In many respects, 2023 can be summarized as perhaps the most challenging and rewarding year in your cooperative’s history, or at least in recent memory. This summarization is based on the large number of challenges and setbacks we faced throughout the year. In the end, your cooperative was able to respond and continue to improve our members’ quality of life.
The first area I would like to address relates to the weather. Beginning in June of last year and continuing through the winter of 2023 and now spring, our area has been in the crosshairs of a number of violent storms. Some of these devastating storms brought high winds, rain and lighting, while others brought ice and heavy, wet snow. In the wake of these storms, our members and region were left with countless numbers of damaged trees, homes and infrastructure. Our operation crews worked tirelessly to restore power and replace broken poles and facilities. In addition to working nights and weekends, your cooperative requested and received help from many of our neighboring cooperatives on two occasions. On behalf of the Board, I would like to thank all of them and our employees for their hard work. They truly are the difference makers in our ability to restore your power in a timely manner.
Unfortunately, these service interruptions, system damage and additional labor come at a cost and in 2022 played a big role in operating margins being down nearly $80,000 from 2021 levels. We are estimating that the February 2023 storms will come in at an additional cost of $225,000 and will be reflected in next year’s financials.
As we have also seen, our economy continues to struggle with inflation, rising interest rates, price increases and shortages of materials. In fact, we have seen virtually everything from interest rates to poles, wire and hardware increase in the last year. Even the energy markets and our wholesale power prices have been affected by the downturn in the economy. Based on our current administration’s efforts to address the problems and their position on fracking and natural gas constraints, we really don’t see any relief in the near future. In and of itself, these changes would be a challenge, but when you consider our efforts to build a broadband internet network in the region, these cost increases certainly became much more troublesome.
Internally, your cooperative had to work through a rather large and complicated data processing conversion to allow for the expansion of services to include broadband internet. Setting up a completely new billing process for broadband was tedious, but when you consider the efforts to complete the engineering, design, mapping and marketing, there was a tremendous amount of behind-the-scenes work done before we could even get to start construction.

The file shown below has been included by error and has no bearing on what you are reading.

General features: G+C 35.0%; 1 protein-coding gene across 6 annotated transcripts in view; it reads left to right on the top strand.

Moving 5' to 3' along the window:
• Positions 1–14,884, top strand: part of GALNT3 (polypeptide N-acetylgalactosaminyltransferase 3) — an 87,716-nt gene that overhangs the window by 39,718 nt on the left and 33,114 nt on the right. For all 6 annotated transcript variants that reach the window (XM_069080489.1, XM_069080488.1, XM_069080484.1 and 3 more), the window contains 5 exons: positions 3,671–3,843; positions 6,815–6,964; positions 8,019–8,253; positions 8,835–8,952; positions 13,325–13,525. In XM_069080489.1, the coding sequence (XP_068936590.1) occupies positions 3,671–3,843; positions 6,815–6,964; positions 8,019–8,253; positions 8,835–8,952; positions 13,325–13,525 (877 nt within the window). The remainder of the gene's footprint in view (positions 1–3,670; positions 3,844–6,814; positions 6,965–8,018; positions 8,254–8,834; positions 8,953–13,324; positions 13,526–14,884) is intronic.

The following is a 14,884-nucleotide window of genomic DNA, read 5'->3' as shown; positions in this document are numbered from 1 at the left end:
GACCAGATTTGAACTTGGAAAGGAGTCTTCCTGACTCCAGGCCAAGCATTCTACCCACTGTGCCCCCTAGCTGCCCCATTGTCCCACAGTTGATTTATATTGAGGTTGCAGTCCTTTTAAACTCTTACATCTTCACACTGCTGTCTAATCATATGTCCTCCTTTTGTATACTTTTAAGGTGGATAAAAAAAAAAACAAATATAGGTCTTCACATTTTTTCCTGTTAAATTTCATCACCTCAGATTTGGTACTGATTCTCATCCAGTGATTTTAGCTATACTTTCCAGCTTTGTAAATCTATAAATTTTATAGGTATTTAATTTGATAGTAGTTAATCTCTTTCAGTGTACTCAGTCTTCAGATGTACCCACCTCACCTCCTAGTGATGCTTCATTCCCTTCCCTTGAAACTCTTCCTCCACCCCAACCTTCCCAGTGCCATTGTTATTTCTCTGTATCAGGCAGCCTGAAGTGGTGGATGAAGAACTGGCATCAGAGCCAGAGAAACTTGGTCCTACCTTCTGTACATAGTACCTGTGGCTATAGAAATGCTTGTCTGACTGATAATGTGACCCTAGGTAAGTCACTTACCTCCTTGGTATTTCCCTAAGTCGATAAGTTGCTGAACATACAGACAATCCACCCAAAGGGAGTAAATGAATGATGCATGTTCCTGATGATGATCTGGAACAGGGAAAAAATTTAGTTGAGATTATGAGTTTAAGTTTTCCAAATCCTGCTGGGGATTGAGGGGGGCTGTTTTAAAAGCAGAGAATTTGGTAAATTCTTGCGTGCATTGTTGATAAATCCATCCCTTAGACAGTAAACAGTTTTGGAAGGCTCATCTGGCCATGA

However, in spite of all of these challenges, in October 2022, we began connecting our Fiber to the Home (FTTH) internet service to members in the west side of our service area. Today, we have nearly 1200 total accounts when we consider our Point to Point (P2P) network. In fact, we have reached a significant milestone by now having all of Phase 1 of our FTTH network completely open and available to our members. We are presently working in Phase 2, which includes the area north of Angola and the lakes region with an anticipated completion date of August 2023. By the end of the year, we hope to have Phase 3 serving the east side of our territory completed, and by this time next year, we plan to have the network available to all of our members.
Unfortunately, those same economic factors I mentioned earlier are contributing to higher-than-expected costs on the FTTH project as well, and this may create some additional risks for us as we move forward. However, our member’s participation and the level of service they request could play an important role in offsetting these expenses. As an example, in phase 1, nearly 50% of members connected to the broadband internet service and a majority of those signed up for the 500 Mb: gold service level. Initially, we estimated the take rate to be 40% and that the 100 Mb: silver service level would be the most popular. Clearly, this interest level indicated that the demand for broadband in our area is stronger than expected and how needed high-speed internet is here in rural Steuben County.
In spite of all the challenges that I have mentioned, your cooperative was able to finish the year in sound financial condition with over $454,000 in operating margins before we add any patronage related to our wholesale power provider Wabash Valley Power Alliance. Our equity is down a bit to 45% due to the capital investment in broadband, but still very commensurate to industry standards. Our retail rate is up slightly to cover some of the debt service associated with our capital expenditures as well as changes in our wholesale power costs. However, it still remains very competitive and one of the lowest in the region.
Finally, I would be remiss if I did not take this opportunity to not only thank our employees but also compliment them on all of their hard work and dedication this year. There is no way we could have managed to work through so many challenges and yet achieve so much without these highly skilled individuals. Every day they show up ready to take on whatever needs to be done. It is a privilege to be by their side and because of their efforts, I’m confident that your cooperative will continue to provide the services our members need to help improve your quality of life.